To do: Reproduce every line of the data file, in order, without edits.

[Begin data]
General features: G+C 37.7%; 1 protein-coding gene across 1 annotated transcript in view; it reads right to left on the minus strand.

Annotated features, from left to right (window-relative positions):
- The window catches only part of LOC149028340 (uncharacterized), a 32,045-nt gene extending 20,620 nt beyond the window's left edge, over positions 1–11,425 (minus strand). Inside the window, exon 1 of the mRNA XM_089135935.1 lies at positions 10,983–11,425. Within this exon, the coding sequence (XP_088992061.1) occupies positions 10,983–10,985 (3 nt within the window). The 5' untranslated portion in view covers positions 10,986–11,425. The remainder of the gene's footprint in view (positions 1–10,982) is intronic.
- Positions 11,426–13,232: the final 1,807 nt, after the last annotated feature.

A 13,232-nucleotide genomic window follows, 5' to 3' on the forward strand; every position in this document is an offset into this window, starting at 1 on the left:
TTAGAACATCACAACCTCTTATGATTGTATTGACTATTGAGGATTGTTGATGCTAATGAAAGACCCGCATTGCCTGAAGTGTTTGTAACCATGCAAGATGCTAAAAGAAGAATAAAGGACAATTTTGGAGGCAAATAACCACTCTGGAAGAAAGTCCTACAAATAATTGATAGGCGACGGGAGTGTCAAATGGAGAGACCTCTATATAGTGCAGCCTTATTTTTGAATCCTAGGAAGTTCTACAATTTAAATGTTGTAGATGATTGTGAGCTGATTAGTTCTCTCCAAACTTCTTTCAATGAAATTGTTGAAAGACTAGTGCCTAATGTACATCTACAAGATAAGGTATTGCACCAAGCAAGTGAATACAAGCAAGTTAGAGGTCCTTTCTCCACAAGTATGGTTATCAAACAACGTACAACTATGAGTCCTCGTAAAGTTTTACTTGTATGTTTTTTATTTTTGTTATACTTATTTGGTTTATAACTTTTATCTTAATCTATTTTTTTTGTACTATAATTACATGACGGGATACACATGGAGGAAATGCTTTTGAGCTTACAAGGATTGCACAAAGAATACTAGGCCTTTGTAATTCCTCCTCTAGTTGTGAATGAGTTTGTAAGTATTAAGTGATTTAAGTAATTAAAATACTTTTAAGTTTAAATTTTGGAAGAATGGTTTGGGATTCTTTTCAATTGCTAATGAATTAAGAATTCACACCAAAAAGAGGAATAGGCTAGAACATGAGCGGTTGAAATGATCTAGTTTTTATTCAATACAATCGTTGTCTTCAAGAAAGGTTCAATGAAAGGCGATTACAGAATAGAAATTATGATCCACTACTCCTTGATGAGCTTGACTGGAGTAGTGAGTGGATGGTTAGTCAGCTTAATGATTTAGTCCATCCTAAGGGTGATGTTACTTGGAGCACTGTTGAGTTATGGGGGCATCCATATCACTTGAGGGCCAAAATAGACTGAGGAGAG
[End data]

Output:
General features: G+C 37.7%; 1 protein-coding gene across 1 annotated transcript in view; it reads right to left on the minus strand.

Annotated features, from left to right (window-relative positions):
- The window catches only part of LOC149028340 (uncharacterized), a 32,045-nt gene extending 20,620 nt beyond the window's left edge, over positions 1–11,425 (minus strand). Inside the window, exon 1 of the mRNA XM_089135935.1 lies at positions 10,983–11,425. Within this exon, the coding sequence (XP_088992061.1) occupies positions 10,983–10,985 (3 nt within the window). The 5' untranslated portion in view covers positions 10,986–11,425. The remainder of the gene's footprint in view (positions 1–10,982) is intronic.
- Positions 11,426–13,232: the final 1,807 nt, after the last annotated feature.

A 13,232-nucleotide genomic window follows, 5' to 3' on the forward strand; every position in this document is an offset into this window, starting at 1 on the left:
TTAGAACATCACAACCTCTTATGATTGTATTGACTATTGAGGATTGTTGATGCTAATGAAAGACCCGCATTGCCTGAAGTGTTTGTAACCATGCAAGATGCTAAAAGAAGAATAAAGGACAATTTTGGAGGCAAATAACCACTCTGGAAGAAAGTCCTACAAATAATTGATAGGCGACGGGAGTGTCAAATGGAGAGACCTCTATATAGTGCAGCCTTATTTTTGAATCCTAGGAAGTTCTACAATTTAAATGTTGTAGATGATTGTGAGCTGATTAGTTCTCTCCAAACTTCTTTCAATGAAATTGTTGAAAGACTAGTGCCTAATGTACATCTACAAGATAAGGTATTGCACCAAGCAAGTGAATACAAGCAAGTTAGAGGTCCTTTCTCCACAAGTATGGTTATCAAACAACGTACAACTATGAGTCCTCGTAAAGTTTTACTTGTATGTTTTTTATTTTTGTTATACTTATTTGGTTTATAACTTTTATCTTAATCTATTTTTTTTGTACTATAATTACATGACGGGATACACATGGAGGAAATGCTTTTGAGCTTACAAGGATTGCACAAAGAATACTAGGCCTTTGTAATTCCTCCTCTAGTTGTGAATGAGTTTGTAAGTATTAAGTGATTTAAGTAATTAAAATACTTTTAAGTTTAAATTTTGGAAGAATGGTTTGGGATTCTTTTCAATTGCTAATGAATTAAGAATTCACACCAAAAAGAGGAATAGGCTAGAACATGAGCGGTTGAAATGATCTAGTTTTTATTCAATACAATCGTTGTCTTCAAGAAAGGTTCAATGAAAGGCGATTACAGAATAGAAATTATGATCCACTACTCCTTGATGAGCTTGACTGGAGTAGTGAGTGGATGGTTAGTCAGCTTAATGATTTAGTCCATCCTAAGGGTGATGTTACTTGGAGCACTGTTGAGTTATGGGGGCATCCATATCACTTGAGGGCCAAAATAGACTGAGGAGAG